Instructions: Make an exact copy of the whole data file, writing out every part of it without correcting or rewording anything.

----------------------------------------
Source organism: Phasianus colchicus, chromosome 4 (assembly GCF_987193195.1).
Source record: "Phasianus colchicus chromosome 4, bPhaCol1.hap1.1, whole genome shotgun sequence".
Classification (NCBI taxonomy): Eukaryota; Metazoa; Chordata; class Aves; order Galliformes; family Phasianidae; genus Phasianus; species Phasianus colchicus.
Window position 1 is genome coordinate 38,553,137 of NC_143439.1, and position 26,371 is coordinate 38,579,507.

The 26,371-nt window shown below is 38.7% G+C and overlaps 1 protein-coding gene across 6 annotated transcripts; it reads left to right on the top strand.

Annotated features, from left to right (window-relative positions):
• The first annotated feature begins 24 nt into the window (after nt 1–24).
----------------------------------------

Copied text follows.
Source organism: Phasianus colchicus, chromosome 4 (assembly GCF_987193195.1).
Source record: "Phasianus colchicus chromosome 4, bPhaCol1.hap1.1, whole genome shotgun sequence".
Classification (NCBI taxonomy): Eukaryota; Metazoa; Chordata; class Aves; order Galliformes; family Phasianidae; genus Phasianus; species Phasianus colchicus.
Window position 1 is genome coordinate 38,553,137 of NC_143439.1, and position 26,371 is coordinate 38,579,507.

The 26,371-nt window shown below is 38.7% G+C and overlaps 1 protein-coding gene across 6 annotated transcripts; it reads left to right on the top strand.

Annotated features, from left to right (window-relative positions):
• The first annotated feature begins 24 nt into the window (after nt 1–24).